“I believe in my mask– The man I made up is me
I believe in my dance– And my destiny”
― Sam Shepard

Sam Shepard is the Pulitzer Prize–winning author of more than forty-five plays. As an actor, he has appeared in more than thirty films, receiving an Oscar nomination in 1984 for The Right Stuff. He was a finalist for the W. H. Smith Literary Award for his story collection Great Dream of Heaven. He lives in New York and Kentucky.

A Gay Angel? by Annie Dillard

In 1792, Annie Dillard, the Pulitzer-Prize winning author of Pilgrim At Tinker Creek wrote the essay, “A Gay Angel?”, a work which she considered to be her magnum opus– describing it as “hilarious,” “a real study of the human character,” and “soap.” However, unfortunately the manuscript was lost and until this day has yet to be published. However, after a concerted effort involving “bribery, intimidation, and raw sexual power,” the manuscript has been recovered and it presented here in its entirety. So without further ado, “A Gay Angel?” by Annie Dillard.

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30 writers talks about God

  1. Sir Arthur C. Clarke, Science Fiction Writer
  2. Nadine Gordimer, Nobel Laureate in Literature
  3. Professor Isaac Asimov, Author and Biochemist
  4. Arthur Miller, Pulitzer Prize-Winning Playwright
  5. Wole Soyinka, Nobel Laureate in Literature
  6. Gore Vidal, Award-Winning Novelist and Political Activist
  7. Douglas Adams, Best-Selling Science Fiction Writer
  8. Professor Germaine Greer, Writer and Feminist
  9. Iain Banks, Best-Selling Fiction Writer
  10. José Saramago, Nobel Laureate in Literature
  11. Sir Terry Pratchett, NYT Best-Selling Novelist
  12. Ken Follett, NYT Best-Selling Author
  13. Ian McEwan, Man Booker Prize-Winning Novelist
  14. Andrew Motion, Poet Laureate (1999-2009)
  15. Professor Martin Amis, Award-Winning Novelist
  16. Michel Houellebecq, Goncourt Prize-Winning French Novelist
  17. Philip Roth, Man Booker Prize-Winning Novelist
  18. Margaret Atwood, Booker Prize-Winning Author and Poet
  19. Sir Salman Rushdie, Booker Prize-Winning Novelist
  20. Norman MacCaig, Renowned Scottish Poet
  21. Phillip Pullman, Best-Selling British Author
  22. Dr Matt Ridley, Award-Winning Science Writer
  23. Harold Pinter, Nobel Laureate in Literature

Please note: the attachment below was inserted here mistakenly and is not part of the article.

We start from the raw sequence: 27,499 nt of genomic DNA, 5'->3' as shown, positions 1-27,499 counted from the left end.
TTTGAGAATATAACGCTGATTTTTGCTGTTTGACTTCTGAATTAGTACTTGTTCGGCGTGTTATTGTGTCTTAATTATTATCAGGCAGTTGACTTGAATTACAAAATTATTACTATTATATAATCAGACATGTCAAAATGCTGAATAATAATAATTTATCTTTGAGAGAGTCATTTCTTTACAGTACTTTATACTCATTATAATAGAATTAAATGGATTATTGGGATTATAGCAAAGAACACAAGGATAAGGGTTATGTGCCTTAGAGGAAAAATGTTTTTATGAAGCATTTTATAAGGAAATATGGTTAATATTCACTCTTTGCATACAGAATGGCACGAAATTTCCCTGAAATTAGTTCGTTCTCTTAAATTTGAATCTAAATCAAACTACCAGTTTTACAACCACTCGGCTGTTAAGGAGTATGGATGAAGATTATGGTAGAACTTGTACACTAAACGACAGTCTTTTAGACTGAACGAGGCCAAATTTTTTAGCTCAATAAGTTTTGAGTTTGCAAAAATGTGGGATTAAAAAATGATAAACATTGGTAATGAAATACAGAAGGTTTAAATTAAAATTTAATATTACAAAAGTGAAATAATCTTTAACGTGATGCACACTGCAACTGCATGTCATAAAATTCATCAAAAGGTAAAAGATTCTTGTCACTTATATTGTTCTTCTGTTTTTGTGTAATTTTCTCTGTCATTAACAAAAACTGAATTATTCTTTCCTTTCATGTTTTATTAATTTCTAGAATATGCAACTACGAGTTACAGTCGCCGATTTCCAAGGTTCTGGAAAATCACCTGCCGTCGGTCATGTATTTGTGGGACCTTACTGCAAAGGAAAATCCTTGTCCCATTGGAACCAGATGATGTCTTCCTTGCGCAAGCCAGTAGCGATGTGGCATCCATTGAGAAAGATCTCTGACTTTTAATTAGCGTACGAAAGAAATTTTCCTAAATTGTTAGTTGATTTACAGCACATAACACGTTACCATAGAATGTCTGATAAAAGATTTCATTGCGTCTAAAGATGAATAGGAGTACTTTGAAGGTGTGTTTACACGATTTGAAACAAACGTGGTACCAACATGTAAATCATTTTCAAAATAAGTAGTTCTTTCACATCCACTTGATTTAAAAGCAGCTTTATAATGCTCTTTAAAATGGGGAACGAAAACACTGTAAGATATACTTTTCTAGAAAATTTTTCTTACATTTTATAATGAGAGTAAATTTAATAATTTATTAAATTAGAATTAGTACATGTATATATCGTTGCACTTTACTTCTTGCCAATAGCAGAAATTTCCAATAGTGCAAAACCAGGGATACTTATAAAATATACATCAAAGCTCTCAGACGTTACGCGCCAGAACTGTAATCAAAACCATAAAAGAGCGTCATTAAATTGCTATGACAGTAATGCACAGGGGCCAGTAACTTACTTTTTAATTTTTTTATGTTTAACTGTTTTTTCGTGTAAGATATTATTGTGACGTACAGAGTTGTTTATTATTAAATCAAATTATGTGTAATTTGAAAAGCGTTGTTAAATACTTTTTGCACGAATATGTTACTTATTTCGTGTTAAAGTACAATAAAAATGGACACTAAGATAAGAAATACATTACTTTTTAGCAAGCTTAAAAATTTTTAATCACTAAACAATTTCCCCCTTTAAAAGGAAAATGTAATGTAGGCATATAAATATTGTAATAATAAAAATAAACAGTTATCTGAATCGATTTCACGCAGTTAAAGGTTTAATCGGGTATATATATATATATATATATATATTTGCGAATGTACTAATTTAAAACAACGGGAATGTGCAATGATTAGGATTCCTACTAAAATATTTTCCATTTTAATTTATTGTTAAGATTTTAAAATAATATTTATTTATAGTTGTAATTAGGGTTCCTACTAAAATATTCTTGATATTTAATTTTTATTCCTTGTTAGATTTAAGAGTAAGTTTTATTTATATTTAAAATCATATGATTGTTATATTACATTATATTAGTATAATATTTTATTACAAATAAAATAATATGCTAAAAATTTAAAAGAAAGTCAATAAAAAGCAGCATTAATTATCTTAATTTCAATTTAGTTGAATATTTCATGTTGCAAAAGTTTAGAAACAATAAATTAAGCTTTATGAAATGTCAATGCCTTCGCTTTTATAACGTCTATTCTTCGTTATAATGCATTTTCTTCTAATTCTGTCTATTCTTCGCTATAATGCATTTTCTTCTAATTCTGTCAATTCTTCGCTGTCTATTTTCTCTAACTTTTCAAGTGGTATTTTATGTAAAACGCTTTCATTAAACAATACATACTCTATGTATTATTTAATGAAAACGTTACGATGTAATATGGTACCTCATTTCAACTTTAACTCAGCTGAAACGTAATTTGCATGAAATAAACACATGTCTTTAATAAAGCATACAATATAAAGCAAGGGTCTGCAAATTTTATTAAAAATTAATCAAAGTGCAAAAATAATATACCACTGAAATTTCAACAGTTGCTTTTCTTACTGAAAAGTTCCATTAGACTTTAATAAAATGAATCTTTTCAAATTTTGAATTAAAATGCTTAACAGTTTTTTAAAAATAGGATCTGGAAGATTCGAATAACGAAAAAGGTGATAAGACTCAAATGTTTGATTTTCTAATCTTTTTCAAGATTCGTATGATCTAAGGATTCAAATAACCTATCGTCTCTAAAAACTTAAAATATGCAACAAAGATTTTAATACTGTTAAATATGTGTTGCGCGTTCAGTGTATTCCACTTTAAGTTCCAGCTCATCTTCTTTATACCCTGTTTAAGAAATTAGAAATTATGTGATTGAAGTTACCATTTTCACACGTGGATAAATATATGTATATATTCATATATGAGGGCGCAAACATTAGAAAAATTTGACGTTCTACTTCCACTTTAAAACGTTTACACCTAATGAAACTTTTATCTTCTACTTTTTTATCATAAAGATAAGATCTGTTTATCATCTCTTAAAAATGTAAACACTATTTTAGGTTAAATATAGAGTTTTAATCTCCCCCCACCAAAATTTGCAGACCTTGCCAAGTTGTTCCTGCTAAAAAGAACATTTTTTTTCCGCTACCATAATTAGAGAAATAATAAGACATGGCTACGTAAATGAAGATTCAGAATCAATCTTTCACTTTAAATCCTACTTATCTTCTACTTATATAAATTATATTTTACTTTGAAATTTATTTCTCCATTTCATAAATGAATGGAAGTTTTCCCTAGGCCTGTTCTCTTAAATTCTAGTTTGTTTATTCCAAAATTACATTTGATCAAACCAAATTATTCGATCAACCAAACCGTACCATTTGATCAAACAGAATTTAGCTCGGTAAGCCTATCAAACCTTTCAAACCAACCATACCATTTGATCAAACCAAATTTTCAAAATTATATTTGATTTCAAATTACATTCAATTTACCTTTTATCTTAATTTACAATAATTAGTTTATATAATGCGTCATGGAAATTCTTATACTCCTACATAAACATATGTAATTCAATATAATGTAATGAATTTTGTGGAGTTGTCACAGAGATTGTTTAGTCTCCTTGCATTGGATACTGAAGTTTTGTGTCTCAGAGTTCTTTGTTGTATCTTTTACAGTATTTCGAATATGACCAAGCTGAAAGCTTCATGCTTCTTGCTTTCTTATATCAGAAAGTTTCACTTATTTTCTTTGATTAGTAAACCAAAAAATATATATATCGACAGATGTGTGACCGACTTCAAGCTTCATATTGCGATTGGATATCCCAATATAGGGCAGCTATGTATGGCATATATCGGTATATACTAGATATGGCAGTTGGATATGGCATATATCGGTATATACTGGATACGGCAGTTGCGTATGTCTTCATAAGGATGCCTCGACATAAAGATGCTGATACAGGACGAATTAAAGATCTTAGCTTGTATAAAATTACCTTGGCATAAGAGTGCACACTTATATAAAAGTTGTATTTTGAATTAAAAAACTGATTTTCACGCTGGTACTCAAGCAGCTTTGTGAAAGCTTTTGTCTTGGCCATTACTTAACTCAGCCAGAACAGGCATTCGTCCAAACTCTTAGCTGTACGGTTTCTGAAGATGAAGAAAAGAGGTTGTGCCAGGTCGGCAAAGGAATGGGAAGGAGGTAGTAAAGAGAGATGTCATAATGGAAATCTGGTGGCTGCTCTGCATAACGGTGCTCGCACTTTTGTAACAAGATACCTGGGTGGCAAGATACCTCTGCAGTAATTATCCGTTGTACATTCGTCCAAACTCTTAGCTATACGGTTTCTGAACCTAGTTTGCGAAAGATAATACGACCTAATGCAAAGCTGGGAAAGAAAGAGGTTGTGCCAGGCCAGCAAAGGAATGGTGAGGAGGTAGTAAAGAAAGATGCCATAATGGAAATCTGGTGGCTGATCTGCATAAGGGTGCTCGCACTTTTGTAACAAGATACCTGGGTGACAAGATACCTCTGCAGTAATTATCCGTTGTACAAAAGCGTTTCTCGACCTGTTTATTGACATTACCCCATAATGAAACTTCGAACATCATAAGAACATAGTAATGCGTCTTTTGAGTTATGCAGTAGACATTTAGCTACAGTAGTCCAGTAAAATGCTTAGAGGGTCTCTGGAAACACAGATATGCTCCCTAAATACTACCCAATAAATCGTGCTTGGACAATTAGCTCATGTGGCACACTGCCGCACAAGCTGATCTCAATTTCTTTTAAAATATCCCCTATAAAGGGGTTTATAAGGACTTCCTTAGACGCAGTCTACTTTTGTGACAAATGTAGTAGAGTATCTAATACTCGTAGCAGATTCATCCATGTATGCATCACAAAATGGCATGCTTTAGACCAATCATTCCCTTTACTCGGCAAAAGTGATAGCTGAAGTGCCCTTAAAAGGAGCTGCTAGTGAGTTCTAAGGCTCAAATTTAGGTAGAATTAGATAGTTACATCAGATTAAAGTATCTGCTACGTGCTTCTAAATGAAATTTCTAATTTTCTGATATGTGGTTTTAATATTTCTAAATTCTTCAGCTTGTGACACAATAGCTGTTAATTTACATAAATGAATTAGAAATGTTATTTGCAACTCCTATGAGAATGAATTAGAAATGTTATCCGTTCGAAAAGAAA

24. Howard Brenton, Award-Winning English Playwright
  25. Tariq Ali, Award-Winning Writer and Filmmaker
  26. Theodore Dalrymple, English Writer and Psychiatrist
  27. Roddy Doyle, Booker Prize-Winning Novelist
  28. Redmond O’Hanlon FRSL, British Writer and Scholar
  29. Diana Athill, Award-Winning Author and Literary Editor
  30. Christopher Hitchens, Best-Selling Author, Award-Winning Columnist
Line for the day

“We tried to combine jello shots and body shots once. Angela had to lay on a table under the air conditioner for an hour while the jello set up.”

“Tell her I appreciate her contribution to science. Did it work?”

“We had a perfect gelatin and vodka negative of her belly button.”

“You know, if you stuck that in the fridge and made a silicone mold of it, you could just make dozens of them and have Angela pop them into her belly hollow as the need arises.”

“Right. But we were drunk. And also not fucking prop makers.”

“Next time then.”

“Well, obviously.”

Striking Photos Show What It's Like To Actually Live On $1 A Day Around The World

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The nonprofit, which works to alleviate global poverty, has created a book of photographs, Living on a Dollar a Day: The Lives and Faces of the World’s Poor, featuring people barely making ends meet to survive.

A team traveled to four continents collecting thousands of photographs and conducting several interviews to better understand the circumstances and stories of the impoverished. Thomas A. Nazario, founder and president of The Forgotten International, is the author of the book, and Pulitzer Prize-winning photojournalist Renée C. Byer captured the images.

The nonprofit is also raising funds to produce a documentary under the same name with a similar goal in mind.

After reading Deep Down Dark this winter and A God in Ruins this spring, it’s time to reconvene the Morning Edition book club for our third meeting. We’ve asked Pulitzer Prize-winning author and screenwriter Richard Russo to do the honors: He’s selected Fates and Furies by Lauren Groff.

Fates and Furies is the story of a marriage, divided into two sections. The first, Fates, focuses on the husband’s story. The second, Furies, completes the tale, focusing on the wife. Russo says that device allows for a stunning, 360-degree view of a complex relationship.

“The secrets here are character secrets, not plot secrets,” he tells NPR’s David Greene. “They are revealed in ways that sometimes take your breath away. You have to wait almost until the last page of the book to get to the last of the secrets.”

Join The ‘Morning Edition’ Book Club As We Read 'Fates And Furies’

Image: Emily Bogle/NPR